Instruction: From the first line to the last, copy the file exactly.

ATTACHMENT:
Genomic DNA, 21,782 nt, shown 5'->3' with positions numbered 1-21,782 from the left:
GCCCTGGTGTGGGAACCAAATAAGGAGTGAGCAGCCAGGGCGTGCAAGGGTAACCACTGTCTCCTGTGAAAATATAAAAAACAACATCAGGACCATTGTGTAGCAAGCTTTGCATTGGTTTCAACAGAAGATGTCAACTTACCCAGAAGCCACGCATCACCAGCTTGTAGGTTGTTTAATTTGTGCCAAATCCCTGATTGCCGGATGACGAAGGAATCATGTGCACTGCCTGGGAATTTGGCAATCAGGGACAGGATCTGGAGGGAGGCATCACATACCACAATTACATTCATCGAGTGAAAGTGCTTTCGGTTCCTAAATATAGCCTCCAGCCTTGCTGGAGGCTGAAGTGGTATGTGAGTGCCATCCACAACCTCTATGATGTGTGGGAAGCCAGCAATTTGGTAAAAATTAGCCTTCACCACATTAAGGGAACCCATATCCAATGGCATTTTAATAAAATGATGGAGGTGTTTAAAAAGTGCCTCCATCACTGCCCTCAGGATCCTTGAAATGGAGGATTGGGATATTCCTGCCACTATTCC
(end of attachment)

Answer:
Genomic DNA, 21,782 nt, shown 5'->3' with positions numbered 1-21,782 from the left:
GCCCTGGTGTGGGAACCAAATAAGGAGTGAGCAGCCAGGGCGTGCAAGGGTAACCACTGTCTCCTGTGAAAATATAAAAAACAACATCAGGACCATTGTGTAGCAAGCTTTGCATTGGTTTCAACAGAAGATGTCAACTTACCCAGAAGCCACGCATCACCAGCTTGTAGGTTGTTTAATTTGTGCCAAATCCCTGATTGCCGGATGACGAAGGAATCATGTGCACTGCCTGGGAATTTGGCAATCAGGGACAGGATCTGGAGGGAGGCATCACATACCACAATTACATTCATCGAGTGAAAGTGCTTTCGGTTCCTAAATATAGCCTCCAGCCTTGCTGGAGGCTGAAGTGGTATGTGAGTGCCATCCACAACCTCTATGATGTGTGGGAAGCCAGCAATTTGGTAAAAATTAGCCTTCACCACATTAAGGGAACCCATATCCAATGGCATTTTAATAAAATGATGGAGGTGTTTAAAAAGTGCCTCCATCACTGCCCTCAGGATCCTTGAAATGGAGGATTGGGATATTCCTGCCACTATTCC